By providing these personalized recommendations, organizations can help employees reinforce learning and continue building their skills and knowledge over time.
A popular example is Netflix, which uses personalized recommendations to suggest movies and TV shows to its users. Netflix’s recommendation algorithm takes into account the user’s viewing history, ratings, and other data to suggest content that is likely to be of interest. This personalized approach has been a key factor in Netflix’s success, as it has helped the company retain users and increase engagement.
4. Leverage Social Learning
Social learning involves using social media, online communities, or peer-to-peer networks to facilitate learning and knowledge sharing. By nudging employees to participate in these learning communities and engage with their peers, organizations can help reinforce learning and improve retention.
For example, employees might be nudged to join a learning community focused on a specific topic or to participate in a group discussion about a particular training module. By engaging with their peers, employees can learn from each other and reinforce their own learning.
Online education platforms are a popular example of social learning. These platforms not only offer individual courses but also encourage learners to engage with their peers through discussion forums, group projects, and peer assessments. This enables learners to exchange ideas and insights and reinforce their learning by teaching others, while improving learning outcomes and engagement.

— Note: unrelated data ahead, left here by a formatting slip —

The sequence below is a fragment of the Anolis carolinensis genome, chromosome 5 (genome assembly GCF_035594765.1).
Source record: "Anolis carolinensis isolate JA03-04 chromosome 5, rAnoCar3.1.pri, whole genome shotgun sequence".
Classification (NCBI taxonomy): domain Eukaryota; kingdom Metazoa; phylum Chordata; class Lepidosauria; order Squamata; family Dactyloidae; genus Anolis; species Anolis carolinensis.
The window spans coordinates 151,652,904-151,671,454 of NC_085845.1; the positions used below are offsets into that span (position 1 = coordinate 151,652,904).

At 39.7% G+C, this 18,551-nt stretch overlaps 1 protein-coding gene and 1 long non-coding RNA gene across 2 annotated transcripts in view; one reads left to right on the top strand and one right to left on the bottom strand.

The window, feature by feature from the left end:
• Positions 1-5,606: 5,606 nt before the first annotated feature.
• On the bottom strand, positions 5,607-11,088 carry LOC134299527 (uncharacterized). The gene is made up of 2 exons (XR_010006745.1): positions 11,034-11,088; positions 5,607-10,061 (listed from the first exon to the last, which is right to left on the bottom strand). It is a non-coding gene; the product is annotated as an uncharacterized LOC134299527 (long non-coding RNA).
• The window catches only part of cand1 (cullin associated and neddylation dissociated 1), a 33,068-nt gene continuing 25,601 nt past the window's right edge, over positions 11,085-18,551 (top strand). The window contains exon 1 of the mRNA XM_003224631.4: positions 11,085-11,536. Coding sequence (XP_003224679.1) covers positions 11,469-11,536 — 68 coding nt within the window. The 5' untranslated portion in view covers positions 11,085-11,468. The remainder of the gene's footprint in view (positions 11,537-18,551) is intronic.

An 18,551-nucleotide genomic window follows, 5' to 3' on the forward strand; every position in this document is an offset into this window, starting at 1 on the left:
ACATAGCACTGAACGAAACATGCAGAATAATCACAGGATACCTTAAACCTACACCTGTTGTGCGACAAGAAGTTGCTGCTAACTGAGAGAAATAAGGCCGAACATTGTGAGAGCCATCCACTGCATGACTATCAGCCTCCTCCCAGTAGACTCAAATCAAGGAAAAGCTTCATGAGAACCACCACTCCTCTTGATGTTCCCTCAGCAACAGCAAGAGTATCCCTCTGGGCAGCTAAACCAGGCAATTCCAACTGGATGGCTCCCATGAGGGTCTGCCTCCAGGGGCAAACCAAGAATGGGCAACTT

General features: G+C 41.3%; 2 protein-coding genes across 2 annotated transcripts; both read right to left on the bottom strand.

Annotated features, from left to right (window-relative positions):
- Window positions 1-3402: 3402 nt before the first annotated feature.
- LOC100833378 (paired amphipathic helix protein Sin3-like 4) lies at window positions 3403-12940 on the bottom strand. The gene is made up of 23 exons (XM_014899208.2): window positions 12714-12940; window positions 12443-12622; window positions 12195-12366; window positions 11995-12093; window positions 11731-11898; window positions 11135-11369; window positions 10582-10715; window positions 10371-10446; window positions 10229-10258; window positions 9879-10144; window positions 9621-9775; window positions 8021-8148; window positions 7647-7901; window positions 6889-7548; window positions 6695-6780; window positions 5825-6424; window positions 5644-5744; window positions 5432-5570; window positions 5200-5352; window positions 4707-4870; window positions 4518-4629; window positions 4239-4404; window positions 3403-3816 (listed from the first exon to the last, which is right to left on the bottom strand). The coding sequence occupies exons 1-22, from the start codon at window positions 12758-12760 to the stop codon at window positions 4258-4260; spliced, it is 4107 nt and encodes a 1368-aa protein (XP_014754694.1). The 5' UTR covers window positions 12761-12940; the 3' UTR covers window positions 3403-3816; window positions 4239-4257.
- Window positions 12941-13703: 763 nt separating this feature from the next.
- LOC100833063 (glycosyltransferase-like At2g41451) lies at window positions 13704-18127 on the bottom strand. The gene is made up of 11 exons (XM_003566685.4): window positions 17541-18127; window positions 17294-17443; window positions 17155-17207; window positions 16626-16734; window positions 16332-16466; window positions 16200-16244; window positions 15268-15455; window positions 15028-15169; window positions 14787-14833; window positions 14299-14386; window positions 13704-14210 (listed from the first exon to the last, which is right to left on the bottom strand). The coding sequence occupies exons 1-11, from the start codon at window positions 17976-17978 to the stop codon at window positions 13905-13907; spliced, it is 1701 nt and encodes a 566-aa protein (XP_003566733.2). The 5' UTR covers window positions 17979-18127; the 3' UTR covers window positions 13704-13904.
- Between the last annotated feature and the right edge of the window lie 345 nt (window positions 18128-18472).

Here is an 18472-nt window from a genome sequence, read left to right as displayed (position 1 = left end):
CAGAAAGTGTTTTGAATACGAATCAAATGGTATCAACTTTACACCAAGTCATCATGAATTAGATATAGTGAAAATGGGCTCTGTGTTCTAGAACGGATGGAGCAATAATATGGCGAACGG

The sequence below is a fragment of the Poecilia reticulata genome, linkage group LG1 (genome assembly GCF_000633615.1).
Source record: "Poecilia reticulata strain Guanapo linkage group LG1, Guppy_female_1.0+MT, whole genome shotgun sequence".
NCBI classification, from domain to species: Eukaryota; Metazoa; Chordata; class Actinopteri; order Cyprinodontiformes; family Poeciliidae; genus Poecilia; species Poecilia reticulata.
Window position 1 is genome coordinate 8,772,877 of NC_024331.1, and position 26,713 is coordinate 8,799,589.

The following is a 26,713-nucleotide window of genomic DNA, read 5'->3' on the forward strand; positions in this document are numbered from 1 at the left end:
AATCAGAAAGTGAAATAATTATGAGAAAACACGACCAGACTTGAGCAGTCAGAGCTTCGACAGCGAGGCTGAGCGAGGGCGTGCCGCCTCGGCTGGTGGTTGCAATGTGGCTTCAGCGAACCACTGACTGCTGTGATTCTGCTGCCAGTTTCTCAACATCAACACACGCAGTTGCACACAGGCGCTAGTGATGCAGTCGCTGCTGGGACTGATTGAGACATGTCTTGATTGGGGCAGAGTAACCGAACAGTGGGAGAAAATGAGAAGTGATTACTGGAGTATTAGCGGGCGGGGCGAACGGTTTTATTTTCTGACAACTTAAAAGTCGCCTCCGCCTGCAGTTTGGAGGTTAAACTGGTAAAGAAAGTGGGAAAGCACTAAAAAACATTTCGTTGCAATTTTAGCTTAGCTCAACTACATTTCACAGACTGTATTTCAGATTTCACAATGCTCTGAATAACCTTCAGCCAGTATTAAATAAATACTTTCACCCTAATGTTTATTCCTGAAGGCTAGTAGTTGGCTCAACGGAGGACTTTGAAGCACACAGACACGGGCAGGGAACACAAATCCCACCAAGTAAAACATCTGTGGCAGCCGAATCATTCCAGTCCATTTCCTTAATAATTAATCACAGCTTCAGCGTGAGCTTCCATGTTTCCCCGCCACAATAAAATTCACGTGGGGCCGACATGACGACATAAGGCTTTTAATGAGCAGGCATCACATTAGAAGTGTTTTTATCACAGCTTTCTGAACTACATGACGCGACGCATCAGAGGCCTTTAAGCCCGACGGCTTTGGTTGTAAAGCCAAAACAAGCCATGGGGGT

5. Incorporate Microlearning
Microlearning involves breaking down complex topics into smaller, more manageable pieces of information. By using nudges to deliver bite-sized learning modules in a drip-feed format, organizations can help employees learn at their own pace and reinforce their learning over time.
For example, employees might receive a daily email or notification that includes a short video or article related to a particular training topic. By receiving these small pieces of information on a regular basis, employees can reinforce their learning and build their knowledge over time.